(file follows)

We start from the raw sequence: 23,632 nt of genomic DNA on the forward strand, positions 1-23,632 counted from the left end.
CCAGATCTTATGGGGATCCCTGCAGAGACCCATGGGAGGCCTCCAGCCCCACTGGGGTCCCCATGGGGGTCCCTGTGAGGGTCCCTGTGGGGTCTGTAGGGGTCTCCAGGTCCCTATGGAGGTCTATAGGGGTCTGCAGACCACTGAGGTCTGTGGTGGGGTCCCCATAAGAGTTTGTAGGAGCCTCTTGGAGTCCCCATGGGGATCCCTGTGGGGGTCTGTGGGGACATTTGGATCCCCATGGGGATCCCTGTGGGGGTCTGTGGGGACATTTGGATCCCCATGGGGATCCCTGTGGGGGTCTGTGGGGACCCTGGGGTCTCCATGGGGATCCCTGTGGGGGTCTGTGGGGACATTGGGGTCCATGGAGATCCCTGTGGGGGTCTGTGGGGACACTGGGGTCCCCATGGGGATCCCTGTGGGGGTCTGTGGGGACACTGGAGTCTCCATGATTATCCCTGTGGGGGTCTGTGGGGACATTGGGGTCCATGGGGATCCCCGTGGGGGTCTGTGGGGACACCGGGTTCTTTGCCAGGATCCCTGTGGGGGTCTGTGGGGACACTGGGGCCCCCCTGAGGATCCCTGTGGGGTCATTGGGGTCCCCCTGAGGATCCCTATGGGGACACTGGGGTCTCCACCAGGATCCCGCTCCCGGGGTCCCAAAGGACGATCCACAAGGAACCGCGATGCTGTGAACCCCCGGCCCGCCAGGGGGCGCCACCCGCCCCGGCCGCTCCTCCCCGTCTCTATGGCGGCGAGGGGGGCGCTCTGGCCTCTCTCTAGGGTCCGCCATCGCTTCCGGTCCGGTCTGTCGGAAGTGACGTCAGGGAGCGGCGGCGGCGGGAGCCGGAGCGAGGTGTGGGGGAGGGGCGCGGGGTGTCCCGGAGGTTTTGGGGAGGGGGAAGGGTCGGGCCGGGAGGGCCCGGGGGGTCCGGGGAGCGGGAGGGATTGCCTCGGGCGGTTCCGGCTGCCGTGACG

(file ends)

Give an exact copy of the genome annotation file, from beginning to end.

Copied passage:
We start from the raw sequence: 23,632 nt of genomic DNA on the forward strand, positions 1-23,632 counted from the left end.
CCAGATCTTATGGGGATCCCTGCAGAGACCCATGGGAGGCCTCCAGCCCCACTGGGGTCCCCATGGGGGTCCCTGTGAGGGTCCCTGTGGGGTCTGTAGGGGTCTCCAGGTCCCTATGGAGGTCTATAGGGGTCTGCAGACCACTGAGGTCTGTGGTGGGGTCCCCATAAGAGTTTGTAGGAGCCTCTTGGAGTCCCCATGGGGATCCCTGTGGGGGTCTGTGGGGACATTTGGATCCCCATGGGGATCCCTGTGGGGGTCTGTGGGGACATTTGGATCCCCATGGGGATCCCTGTGGGGGTCTGTGGGGACCCTGGGGTCTCCATGGGGATCCCTGTGGGGGTCTGTGGGGACATTGGGGTCCATGGAGATCCCTGTGGGGGTCTGTGGGGACACTGGGGTCCCCATGGGGATCCCTGTGGGGGTCTGTGGGGACACTGGAGTCTCCATGATTATCCCTGTGGGGGTCTGTGGGGACATTGGGGTCCATGGGGATCCCCGTGGGGGTCTGTGGGGACACCGGGTTCTTTGCCAGGATCCCTGTGGGGGTCTGTGGGGACACTGGGGCCCCCCTGAGGATCCCTGTGGGGTCATTGGGGTCCCCCTGAGGATCCCTATGGGGACACTGGGGTCTCCACCAGGATCCCGCTCCCGGGGTCCCAAAGGACGATCCACAAGGAACCGCGATGCTGTGAACCCCCGGCCCGCCAGGGGGCGCCACCCGCCCCGGCCGCTCCTCCCCGTCTCTATGGCGGCGAGGGGGGCGCTCTGGCCTCTCTCTAGGGTCCGCCATCGCTTCCGGTCCGGTCTGTCGGAAGTGACGTCAGGGAGCGGCGGCGGCGGGAGCCGGAGCGAGGTGTGGGGGAGGGGCGCGGGGTGTCCCGGAGGTTTTGGGGAGGGGGAAGGGTCGGGCCGGGAGGGCCCGGGGGGTCCGGGGAGCGGGAGGGATTGCCTCGGGCGGTTCCGGCTGCCGTGACG